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  • Johnny Knatt

Dance Steps, Science, and Feelings of our Workplace Lifecycle

About 20 years ago I was at a turning point of my life ready to embark on a career in the pharmaceutical industry with the goal of contributing in some manner to improving the quality of healthcare when along came a kind, dynamic, open-minded senior executive with decades of experience at Procter & Gamble (P&G) who visited my college of pharmacy (Xavier College of Pharmacy in New Orleans) during Career Day to scout talent once a year. He became my mentor who would invest his time in me as an individual, whose friendship and leadership has withstood the test of time regardless of the geographical distance between us over the decades.

Johnny Knatt is a long-time friend and mentor with whom every single conversation is stitched in my memory as a highlight so it was time to capture and share yet another memorable podcast episode for all of you, Alloutcoach fans and listeners! He did not only listen to my problems, but guided me to solve them, helped me rehearse prior to job interviews, and connected me to the right people that led to job offers and created critical opportunities. And over time he has fully supported me during my trials and tribulations across my own journey.

Johnny is currently the Chief People Whisperer at JJK Workplace, a senior executive with over 32 years of experience at Procter & Gamble (P&G) in sales, manufacturing, human resources (HR); at General Mills; as Deputy HR Director for the State of Georgia (GA)'s Law Enforcement Office of Public Safety Mentor and HR Director of GA Community Supervision; is GENOS certified in Emotional Intelligence and a recognized expert in Organizational Development, Employee Relations, Diversity and Inclusion.

In our most recent conversation, which you can listen to in its entirety at, Johnny takes us through the most critical moments in his journey across his workplace lifecycle during which he provides practical lessons that have allowed him to uncover the secrets of how things work and decisions that impact our career, performance, job engagement, and advancement are made.

Below is a summary of my key lessons from our latest memorable conversation.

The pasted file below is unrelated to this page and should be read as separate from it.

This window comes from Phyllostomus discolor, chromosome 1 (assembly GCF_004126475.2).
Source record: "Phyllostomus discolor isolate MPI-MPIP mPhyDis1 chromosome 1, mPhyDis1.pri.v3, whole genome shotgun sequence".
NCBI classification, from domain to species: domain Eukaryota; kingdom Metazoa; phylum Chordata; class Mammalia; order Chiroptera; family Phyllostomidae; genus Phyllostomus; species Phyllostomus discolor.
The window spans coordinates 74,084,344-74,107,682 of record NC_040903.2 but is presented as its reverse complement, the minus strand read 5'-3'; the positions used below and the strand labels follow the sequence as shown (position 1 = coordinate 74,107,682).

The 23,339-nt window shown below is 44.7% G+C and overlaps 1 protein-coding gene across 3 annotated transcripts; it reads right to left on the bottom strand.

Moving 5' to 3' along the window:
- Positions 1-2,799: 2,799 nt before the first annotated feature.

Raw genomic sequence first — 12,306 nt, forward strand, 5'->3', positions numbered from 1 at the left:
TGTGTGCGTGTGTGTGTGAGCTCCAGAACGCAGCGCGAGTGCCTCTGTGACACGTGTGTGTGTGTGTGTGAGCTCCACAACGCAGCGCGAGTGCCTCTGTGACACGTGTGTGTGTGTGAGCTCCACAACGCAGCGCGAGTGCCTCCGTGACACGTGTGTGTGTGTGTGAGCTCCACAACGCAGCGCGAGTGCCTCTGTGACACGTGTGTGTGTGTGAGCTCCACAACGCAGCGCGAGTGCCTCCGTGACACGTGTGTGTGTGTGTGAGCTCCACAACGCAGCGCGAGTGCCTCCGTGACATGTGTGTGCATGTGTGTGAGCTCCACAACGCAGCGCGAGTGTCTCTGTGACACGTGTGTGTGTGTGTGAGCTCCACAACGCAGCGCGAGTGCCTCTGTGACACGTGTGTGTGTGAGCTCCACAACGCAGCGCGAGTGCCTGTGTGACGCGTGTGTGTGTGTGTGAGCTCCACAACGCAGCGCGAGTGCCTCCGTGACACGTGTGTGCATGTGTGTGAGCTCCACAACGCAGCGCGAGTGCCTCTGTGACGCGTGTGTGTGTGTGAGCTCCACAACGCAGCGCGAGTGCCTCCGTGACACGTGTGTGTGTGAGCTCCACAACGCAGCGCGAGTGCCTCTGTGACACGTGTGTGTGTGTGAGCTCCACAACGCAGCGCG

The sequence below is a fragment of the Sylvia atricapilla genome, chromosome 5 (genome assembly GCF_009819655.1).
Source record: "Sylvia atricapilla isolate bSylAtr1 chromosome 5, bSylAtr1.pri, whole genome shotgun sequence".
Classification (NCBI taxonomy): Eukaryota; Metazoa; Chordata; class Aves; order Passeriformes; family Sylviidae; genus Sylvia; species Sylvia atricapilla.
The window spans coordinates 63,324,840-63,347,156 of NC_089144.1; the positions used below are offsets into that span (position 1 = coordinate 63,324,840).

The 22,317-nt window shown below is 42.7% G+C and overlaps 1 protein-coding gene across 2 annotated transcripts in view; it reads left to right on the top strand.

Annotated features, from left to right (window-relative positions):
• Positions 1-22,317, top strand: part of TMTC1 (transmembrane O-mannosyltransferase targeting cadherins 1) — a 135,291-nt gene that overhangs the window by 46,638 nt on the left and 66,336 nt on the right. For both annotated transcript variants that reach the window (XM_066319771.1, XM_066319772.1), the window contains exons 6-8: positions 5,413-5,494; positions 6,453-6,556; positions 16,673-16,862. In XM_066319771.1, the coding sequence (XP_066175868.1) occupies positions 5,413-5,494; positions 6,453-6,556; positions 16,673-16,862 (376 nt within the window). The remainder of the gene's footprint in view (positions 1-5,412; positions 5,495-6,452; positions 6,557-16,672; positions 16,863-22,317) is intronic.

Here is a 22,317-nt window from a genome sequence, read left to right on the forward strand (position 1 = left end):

Johnny comes from a small town in the south, and a hard-working, honorable family that instilled in him a strong work ethic and discipline since childhood. He was an athletic, talented and respected student who was elected as class president and had gone to a predominantly black school, when after de-segregation he had to suddenly go to a predominantly white local school where he was now a minority. As a result, he immediately felt he did not fit in and simply stopped showing up to school...until he met one gentleman there, that is. This one individual became his first mentor and saw something different in Johnny, and he would literally pick him up by the collar, come to his house in the morning and personally make sure that the young man would show up to classes. His first mentor would later follow him throughout his high school years, and ultimately changed Johnny's view of himself, his own self-identity.

His next memorable moment came during his first work experience at General Mills as a food production supervisor. Johnny was an ambitious young man, and he recalls telling his senior management how to run their operations soon after his arrival, after which they taught him a lesson he would never forget. They decided to deliberately shut off their operations which cost the business money and time, and asked him to direct them and tell them step by step what they needed to do. Being placed in such a spot quickly taught the young Johnny to respect people and optimize the "human resources" and peers more efficiently.


When Johnny joined Procter & Gamble (P&G), he received various first-time roles that required supervision across various functions in manufacturing, sales, and HR, yet it dawned on him one day that most of his transitions where lateral, and he was ready to leave P & G out of frustration for not rising more vertically than before....until once again, he came across a mentor who sat him down and asked him whether Johnny had clearly communicated his personal goals to his management and other decision-makers. That was when Johnny began to learn how things worked in what he calls the "workplace lifecycle", and he took the advice to be more deliberate and strategic in his communications rather than let the work speak for itself alone. And the results started to come, as within months he had began to be promoted, and ended up staying at P & G for over 32 years.


So what were some of the lessons his mentor shared with Johnny during this turning point of his career?

- "It's not about working hard. You get a paycheck for working hard."

- "It's about aligning with the company's mission, vision, purpose, philosophy, and demonstrating that you can do more, that you can act like an owner of the company, not just an employee."